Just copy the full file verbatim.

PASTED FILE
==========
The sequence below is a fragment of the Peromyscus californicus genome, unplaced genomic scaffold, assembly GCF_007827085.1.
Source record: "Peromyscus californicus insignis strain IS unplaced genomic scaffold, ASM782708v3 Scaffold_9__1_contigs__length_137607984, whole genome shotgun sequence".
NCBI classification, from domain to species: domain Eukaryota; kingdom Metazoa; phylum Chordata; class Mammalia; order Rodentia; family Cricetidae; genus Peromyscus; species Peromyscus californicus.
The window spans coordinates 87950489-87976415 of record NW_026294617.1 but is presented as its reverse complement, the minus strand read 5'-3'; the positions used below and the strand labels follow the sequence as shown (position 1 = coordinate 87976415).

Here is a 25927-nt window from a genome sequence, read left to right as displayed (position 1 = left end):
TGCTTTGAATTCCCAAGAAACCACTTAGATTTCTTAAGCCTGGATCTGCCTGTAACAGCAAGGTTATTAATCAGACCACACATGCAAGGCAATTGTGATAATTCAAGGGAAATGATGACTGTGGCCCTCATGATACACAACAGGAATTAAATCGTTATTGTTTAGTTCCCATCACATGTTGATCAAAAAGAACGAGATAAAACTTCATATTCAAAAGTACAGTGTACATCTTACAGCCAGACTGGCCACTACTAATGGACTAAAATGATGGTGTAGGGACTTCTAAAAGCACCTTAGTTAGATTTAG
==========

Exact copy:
The sequence below is a fragment of the Peromyscus californicus genome, unplaced genomic scaffold, assembly GCF_007827085.1.
Source record: "Peromyscus californicus insignis strain IS unplaced genomic scaffold, ASM782708v3 Scaffold_9__1_contigs__length_137607984, whole genome shotgun sequence".
NCBI classification, from domain to species: domain Eukaryota; kingdom Metazoa; phylum Chordata; class Mammalia; order Rodentia; family Cricetidae; genus Peromyscus; species Peromyscus californicus.
The window spans coordinates 87950489-87976415 of record NW_026294617.1 but is presented as its reverse complement, the minus strand read 5'-3'; the positions used below and the strand labels follow the sequence as shown (position 1 = coordinate 87976415).

Here is a 25927-nt window from a genome sequence, read left to right as displayed (position 1 = left end):
TGCTTTGAATTCCCAAGAAACCACTTAGATTTCTTAAGCCTGGATCTGCCTGTAACAGCAAGGTTATTAATCAGACCACACATGCAAGGCAATTGTGATAATTCAAGGGAAATGATGACTGTGGCCCTCATGATACACAACAGGAATTAAATCGTTATTGTTTAGTTCCCATCACATGTTGATCAAAAAGAACGAGATAAAACTTCATATTCAAAAGTACAGTGTACATCTTACAGCCAGACTGGCCACTACTAATGGACTAAAATGATGGTGTAGGGACTTCTAAAAGCACCTTAGTTAGATTTAG